Worst Christmas presents ever

Cabbage tops list of worst Christmas gifts

Last updated 16:15 19/12/2013
NOT FIT FOR A QUEEN: Understandably the humble cabbage tops the list of worst Christmas presents for women.
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Merry Christmas, darling, I've got you a cabbage, a bag of compost and some rubber gloves. Seriously? Would you believe it if your other half felt those were appropriate gifts? It's fondly known as the "silly season" but maybe that's a step too far.

The latest survey carried out by the British website askherfriends.com lists the 10 worst Christmas presents received by women (see table below).

They range from the ridiculous sack of potatoes to the socially inept beard trimmer and the ever-so-practical windscreen wipers. We can only hope our Kiwi gents don't fall into the same trap. As for the British bloke who gifted a brassica, one would assume he muddled a request for a brassiere.

No doubt his Christmas day ended with his head being shoved in the sprouts.

But don't laugh too soon. Female shoppers are wasting their hard-earned money buying unwanted gifts too. Men are more complex and picky than first thought, with their answers dependent on their level of wealth.

A website that surveyed over 4000 millionaires found the worst present is a gift card. They're not ungrateful, but it's a bit dull to get money when your bank account is stuffed full of it.

On the other hand, 80 per cent of ordinary blokes rank a gift card as a top present, according to creditdonkey.com.

The lesson for women is that wealthy men don't want you to give them money, select their aftershave or pick their clothes. The ordinary bloke doesn't want bling and we should keep our hands off their music, movies and sports gear. They'd rather be in charge of those choices themselves. As for homemade goods, we should stick to giving our jams and baking to our girlfriends by the looks of it.

Despite the hilarity of present faux pas, there's a serious financial message for all of us in the survey results. Money is hard to earn and easily wasted on unwanted gifts. The level of financial carnage is staggering.

Last Christmas, it was reported that Brits returned presents to the value of £2.1 billion (NZ$4.2 billion). It's estimated each adult received two unwanted presents. The statistics scream that we are not good at picking for other people.

More worrying is that only 6 per cent of people ask for a receipt. Admittedly you need to know someone well to do that. Social awkwardness means that 20 per cent of presents are hidden in a cupboard, 22 per cent are re-gifted (a practice fraught with traps) and 2 per cent are thrown away.

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A massive 50 per cent of adults consider putting unwanted gifts online. Last year there were 20,000 new listings on Trade Me by lunchtime Boxing Day.

Henceforth be warned. Put a "watch" on your relatives' Trade Me accounts at your own peril. You could be in for a nasty surprise.

Christmas comes with an element of financial stress for most families. When you tot up the amounts which MasterCard New Zealand says we are spending on each other, it's easy to see that the average adult will part with at least $500 on gifts if they are buying for children, spouse, siblings and parents.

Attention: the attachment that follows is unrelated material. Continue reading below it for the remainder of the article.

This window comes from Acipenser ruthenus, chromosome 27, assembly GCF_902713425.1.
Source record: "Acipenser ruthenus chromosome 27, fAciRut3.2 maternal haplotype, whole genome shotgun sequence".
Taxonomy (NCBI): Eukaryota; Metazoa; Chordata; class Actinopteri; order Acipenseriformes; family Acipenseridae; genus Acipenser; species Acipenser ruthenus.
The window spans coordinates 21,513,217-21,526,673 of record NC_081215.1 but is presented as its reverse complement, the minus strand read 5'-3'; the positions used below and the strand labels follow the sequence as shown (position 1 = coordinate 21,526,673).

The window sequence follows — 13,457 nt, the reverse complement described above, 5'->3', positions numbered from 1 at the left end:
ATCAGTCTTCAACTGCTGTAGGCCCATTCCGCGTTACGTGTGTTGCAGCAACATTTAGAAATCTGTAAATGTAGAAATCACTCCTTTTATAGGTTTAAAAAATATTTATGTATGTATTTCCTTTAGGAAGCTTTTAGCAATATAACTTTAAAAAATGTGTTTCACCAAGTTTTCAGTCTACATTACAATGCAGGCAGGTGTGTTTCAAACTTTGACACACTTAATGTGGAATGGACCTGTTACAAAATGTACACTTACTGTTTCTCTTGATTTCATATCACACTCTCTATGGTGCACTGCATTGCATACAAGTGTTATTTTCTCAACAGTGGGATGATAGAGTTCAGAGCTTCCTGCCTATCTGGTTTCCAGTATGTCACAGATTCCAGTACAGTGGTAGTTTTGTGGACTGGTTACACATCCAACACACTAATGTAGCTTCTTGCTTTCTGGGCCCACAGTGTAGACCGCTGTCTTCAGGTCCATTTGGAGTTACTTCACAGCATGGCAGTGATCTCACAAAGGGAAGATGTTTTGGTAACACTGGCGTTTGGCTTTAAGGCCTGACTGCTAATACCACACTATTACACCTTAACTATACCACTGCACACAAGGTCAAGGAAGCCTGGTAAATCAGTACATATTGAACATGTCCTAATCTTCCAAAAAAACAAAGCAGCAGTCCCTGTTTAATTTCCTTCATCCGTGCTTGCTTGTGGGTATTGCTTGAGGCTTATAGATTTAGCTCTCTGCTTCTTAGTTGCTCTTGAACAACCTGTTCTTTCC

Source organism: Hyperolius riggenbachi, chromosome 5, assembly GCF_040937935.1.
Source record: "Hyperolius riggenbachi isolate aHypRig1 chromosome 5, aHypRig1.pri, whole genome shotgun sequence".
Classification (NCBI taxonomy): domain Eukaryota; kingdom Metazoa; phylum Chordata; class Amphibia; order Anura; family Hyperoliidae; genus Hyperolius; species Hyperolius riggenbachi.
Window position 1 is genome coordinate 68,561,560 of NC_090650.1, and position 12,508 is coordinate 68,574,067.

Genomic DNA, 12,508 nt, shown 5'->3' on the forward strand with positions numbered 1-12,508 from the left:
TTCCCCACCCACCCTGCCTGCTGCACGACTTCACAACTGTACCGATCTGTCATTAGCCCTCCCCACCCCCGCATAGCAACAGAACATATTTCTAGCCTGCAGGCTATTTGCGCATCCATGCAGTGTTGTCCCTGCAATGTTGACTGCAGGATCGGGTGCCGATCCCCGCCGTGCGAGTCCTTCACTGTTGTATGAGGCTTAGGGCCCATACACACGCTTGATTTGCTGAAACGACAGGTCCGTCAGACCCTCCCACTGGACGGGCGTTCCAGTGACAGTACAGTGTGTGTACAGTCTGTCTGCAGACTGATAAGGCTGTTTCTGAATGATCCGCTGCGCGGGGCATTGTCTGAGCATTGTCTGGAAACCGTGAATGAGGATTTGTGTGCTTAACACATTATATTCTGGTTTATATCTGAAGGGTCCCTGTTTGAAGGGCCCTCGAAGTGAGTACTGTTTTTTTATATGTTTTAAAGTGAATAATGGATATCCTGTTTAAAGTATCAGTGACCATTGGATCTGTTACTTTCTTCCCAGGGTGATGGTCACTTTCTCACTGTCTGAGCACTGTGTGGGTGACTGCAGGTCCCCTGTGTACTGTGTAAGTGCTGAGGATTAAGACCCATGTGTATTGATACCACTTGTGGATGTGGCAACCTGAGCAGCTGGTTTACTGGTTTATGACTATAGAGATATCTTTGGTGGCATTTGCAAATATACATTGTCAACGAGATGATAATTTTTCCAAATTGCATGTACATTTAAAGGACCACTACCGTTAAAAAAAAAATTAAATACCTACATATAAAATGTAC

People are relying on roughly a third of the money coming from their credit card, a third from savings and a third from their last pay packet.

A few tips to end the year and avoid the agony of unwanted gifts:

- Have open conversations with extended family to exchange ideas, avoid double-ups and to collude. If you really respect the value of other people's money, don't let them waste it.

- Within your own family, force every member to write down a few useful inexpensive things in a list. It de-stresses everyone. Middle-aged men are not exempt from this exercise. You are the most trouble of all.

- If you are giving homemade, make it able to be eaten or planted - it's more likely to be used.

- If you get unwanted presents and want to sell them online, stay anonymous by starting an account under a member name, which friends and relations don't know about.

- Don't ever re-gift, unless you know exactly who gave it to you and are certain they will never be in the same room as the new recipient.

- Even kids get unwanted presents. Parents should share their wish list and some practical items with the wider family.

- If you give to charity instead of exchanging presents, don't assume that your cause is everyone's cause.

- If you're a cousin or an uncle, be on high alert - apparently you give the worst presents. Think a little harder and ask questions.


1. Cabbage

2. Poo-shaped key ring

3. Beard trimmer

4. Cement mixer

5. Sack of potatoes

6. Bag of compost

7. Packet of salt

8. Windscreen wipers

9. A thong

10. Rubber gloves

Survey: askherfriends.com


(voted by wealthy men)

1. Gift cards

2. Cologne

3. Clothing

4. Books

5. Picture frames and photos

Survey: seekingmillionaire.com


(voted by ordinary men)

1. Jewellery

2. Music

3. Sporting goods

4. Movies

5. Homemade gifts

Survey: creditdonkey.com

Janine Starks is Co-Managing Director of Liontamer Investments. Opinions in this column represent her personal views and are not made on behalf of Liontamer. These opinions are general in nature and are not a recommendation, opinion or guidance to any individuals in relation to acquiring or disposing of a financial product. Readers should not rely on these opinions and should always seek specific independent financial advice appropriate to their own individual circumstances.

- © Fairfax NZ News


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